Government announces plans to increase prescription charges by record level
The UK Government announced plans to increase current prescription charges by 20p, or 2.3%, to a record £8.80, new prices will come into effect as of the 1st of April.
Conservative Health Minister Lord O’Shaughnessy, who announced the plans stated: “We have increased the prescription charge by 20p from £8.60 to £8.80 for each medicine or appliance dispensed.”
Prescription prepayment certificates, available in annual and three-month forms at £29.10 and £104 respectively, will be unaffected by the rise to “ensure that those with the greatest need, and who are not already exempt from the charge, are protected.” According to the government, prescription charge income is expected to rise “broadly in line” with inflation.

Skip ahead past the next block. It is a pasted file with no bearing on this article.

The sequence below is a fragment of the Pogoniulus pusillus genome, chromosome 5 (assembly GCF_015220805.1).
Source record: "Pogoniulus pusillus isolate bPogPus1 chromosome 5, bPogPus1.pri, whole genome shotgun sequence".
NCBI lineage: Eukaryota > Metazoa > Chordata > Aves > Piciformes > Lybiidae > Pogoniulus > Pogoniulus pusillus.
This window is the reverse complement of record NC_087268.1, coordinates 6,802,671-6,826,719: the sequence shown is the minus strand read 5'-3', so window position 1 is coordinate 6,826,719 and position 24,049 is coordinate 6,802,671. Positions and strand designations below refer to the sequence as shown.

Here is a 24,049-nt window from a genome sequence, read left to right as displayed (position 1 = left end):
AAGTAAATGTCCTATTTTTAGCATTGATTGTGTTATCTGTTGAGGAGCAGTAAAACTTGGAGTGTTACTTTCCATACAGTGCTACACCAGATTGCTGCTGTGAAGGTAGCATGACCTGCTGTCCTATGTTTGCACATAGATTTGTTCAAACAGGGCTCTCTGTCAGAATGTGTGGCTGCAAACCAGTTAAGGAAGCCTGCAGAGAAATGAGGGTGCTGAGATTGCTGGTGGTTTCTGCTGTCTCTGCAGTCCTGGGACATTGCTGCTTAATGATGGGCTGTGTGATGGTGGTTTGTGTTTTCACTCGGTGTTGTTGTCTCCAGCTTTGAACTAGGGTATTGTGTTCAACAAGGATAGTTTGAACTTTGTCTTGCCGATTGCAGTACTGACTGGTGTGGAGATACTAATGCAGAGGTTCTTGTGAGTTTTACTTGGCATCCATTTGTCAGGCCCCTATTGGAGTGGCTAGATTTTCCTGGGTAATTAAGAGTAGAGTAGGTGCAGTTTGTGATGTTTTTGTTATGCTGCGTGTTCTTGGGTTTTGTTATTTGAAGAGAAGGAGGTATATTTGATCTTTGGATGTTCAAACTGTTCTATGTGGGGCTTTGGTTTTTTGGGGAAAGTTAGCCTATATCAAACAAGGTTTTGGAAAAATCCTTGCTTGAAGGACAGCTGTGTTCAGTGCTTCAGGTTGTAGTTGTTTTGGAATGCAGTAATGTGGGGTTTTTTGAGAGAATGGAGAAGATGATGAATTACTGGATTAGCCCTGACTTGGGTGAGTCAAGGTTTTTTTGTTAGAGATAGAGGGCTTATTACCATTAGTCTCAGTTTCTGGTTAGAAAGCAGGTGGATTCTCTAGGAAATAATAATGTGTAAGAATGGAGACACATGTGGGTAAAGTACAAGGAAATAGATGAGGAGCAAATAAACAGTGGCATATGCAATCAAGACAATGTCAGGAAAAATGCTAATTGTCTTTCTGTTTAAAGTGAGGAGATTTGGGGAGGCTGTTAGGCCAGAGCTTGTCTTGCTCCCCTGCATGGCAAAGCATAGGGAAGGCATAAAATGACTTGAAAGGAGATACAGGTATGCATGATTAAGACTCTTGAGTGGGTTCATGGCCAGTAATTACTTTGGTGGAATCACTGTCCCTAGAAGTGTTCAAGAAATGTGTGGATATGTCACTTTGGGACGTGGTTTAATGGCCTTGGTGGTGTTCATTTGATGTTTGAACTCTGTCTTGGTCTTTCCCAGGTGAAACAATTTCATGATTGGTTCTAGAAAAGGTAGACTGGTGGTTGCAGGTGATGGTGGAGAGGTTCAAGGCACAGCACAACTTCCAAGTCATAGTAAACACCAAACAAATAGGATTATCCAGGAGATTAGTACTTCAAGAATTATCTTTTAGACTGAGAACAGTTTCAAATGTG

The move is aimed to aim the government deliver its commitment to cut £22 billion from the NHS in “efficiency savings” and inject £10 billion into its front-line services, as outlined in its Five Year Forward View as part of the 2015 Spending Review.
Although, the move has been met with criticism. Matina Loizou, co-Chair of the Prescription Charges Coalition and Health Policy and Campaigns Lead at Parkinson’s UK remarked: “This hike will be catastrophic for people with long-term, or life-long, conditions: 20p per prescription can put further strain on already stretched budgets. Many people are unable to work full-time because of their condition and on top of additional costs – such as specialist transport or specific dietary requirements – prescriptions charges can push them over the limit.
We’ve heard distressing and alarming experiences from people who are facing impossible choices over whether they should eat, heat their home or pay for essential medications. The Government needs to ease, not increase, the financial burden on those who have already endured enough.”